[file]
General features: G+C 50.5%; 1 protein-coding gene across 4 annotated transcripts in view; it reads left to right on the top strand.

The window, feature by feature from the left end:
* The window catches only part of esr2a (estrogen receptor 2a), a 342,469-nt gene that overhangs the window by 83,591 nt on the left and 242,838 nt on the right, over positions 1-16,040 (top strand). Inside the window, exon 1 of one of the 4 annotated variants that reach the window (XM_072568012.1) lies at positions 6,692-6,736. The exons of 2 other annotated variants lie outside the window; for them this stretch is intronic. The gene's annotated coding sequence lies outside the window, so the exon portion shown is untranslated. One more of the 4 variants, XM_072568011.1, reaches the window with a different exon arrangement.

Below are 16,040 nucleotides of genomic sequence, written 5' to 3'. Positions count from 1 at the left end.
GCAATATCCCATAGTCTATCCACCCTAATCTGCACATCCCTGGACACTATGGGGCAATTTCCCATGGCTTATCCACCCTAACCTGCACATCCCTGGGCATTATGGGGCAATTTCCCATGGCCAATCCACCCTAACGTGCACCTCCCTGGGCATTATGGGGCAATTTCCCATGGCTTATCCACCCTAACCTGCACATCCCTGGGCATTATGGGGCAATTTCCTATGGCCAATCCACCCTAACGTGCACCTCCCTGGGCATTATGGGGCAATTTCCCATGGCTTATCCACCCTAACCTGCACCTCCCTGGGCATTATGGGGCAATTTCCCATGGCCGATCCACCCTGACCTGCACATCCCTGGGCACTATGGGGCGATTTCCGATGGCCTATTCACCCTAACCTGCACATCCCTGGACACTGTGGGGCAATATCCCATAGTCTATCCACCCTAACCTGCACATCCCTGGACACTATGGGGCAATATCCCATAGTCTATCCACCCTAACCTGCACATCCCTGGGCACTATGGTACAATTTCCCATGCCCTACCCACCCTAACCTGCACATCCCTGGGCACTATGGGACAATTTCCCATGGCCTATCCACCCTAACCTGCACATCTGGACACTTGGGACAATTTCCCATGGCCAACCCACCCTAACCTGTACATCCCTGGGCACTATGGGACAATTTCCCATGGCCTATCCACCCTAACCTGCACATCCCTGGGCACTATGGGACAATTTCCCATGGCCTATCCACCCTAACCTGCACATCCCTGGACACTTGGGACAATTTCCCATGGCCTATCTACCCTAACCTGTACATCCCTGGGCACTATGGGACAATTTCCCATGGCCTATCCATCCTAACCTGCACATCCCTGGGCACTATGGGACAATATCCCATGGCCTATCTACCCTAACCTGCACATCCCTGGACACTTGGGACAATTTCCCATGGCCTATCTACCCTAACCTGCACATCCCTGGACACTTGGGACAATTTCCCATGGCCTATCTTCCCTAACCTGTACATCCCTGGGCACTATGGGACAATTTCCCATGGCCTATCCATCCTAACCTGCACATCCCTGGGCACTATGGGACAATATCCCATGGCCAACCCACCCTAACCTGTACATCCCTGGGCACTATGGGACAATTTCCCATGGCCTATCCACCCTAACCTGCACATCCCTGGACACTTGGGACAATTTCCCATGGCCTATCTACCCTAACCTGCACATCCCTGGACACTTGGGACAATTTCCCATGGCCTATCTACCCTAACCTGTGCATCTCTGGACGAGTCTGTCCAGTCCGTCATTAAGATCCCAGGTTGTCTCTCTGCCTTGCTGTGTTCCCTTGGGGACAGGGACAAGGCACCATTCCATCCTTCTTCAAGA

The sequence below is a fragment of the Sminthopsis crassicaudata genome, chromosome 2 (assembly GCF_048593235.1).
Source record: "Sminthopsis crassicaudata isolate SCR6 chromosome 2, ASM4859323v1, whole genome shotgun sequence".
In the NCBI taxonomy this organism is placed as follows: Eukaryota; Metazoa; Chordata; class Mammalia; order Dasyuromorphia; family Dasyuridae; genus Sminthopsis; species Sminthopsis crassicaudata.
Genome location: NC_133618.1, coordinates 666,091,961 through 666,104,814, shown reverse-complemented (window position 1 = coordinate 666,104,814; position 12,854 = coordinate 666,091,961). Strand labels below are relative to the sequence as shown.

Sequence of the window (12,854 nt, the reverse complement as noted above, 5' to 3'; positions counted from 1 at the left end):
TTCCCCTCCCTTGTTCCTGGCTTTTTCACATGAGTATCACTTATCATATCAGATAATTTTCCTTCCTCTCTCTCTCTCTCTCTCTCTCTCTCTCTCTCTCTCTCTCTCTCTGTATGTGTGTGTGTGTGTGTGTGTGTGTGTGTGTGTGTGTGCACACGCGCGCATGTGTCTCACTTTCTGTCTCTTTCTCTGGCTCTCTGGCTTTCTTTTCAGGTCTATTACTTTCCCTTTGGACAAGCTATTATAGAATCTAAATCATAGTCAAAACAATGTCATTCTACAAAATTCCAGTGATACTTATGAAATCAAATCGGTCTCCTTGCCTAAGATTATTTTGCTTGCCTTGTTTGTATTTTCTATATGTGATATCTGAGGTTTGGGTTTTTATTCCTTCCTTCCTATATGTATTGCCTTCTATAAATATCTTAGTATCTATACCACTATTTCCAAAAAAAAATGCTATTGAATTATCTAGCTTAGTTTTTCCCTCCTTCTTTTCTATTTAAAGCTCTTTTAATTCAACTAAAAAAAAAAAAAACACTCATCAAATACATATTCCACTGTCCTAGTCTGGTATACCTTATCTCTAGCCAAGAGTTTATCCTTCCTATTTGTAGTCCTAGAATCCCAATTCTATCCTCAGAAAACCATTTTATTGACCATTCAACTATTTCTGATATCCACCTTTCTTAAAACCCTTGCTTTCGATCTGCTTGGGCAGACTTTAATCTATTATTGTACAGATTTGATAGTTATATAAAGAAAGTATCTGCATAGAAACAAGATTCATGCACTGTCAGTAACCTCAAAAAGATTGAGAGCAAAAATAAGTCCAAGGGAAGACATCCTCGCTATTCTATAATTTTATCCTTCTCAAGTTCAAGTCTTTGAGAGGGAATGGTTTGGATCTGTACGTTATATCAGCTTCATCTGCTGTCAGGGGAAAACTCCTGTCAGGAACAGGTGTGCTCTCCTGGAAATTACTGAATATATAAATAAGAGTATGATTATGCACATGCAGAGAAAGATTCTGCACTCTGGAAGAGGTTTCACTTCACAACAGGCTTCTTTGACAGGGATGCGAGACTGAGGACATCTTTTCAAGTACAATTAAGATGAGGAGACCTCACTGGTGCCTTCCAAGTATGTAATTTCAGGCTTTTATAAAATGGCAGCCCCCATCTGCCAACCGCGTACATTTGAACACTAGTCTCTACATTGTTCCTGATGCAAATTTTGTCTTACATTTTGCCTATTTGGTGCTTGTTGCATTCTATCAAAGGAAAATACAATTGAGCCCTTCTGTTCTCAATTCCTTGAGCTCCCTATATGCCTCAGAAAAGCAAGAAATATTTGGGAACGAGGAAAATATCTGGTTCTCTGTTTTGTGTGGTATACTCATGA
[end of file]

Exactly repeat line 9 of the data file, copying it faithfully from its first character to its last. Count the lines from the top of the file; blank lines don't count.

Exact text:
Genome location: NC_133618.1, coordinates 666,091,961 through 666,104,814, shown reverse-complemented (window position 1 = coordinate 666,104,814; position 12,854 = coordinate 666,091,961). Strand labels below are relative to the sequence as shown.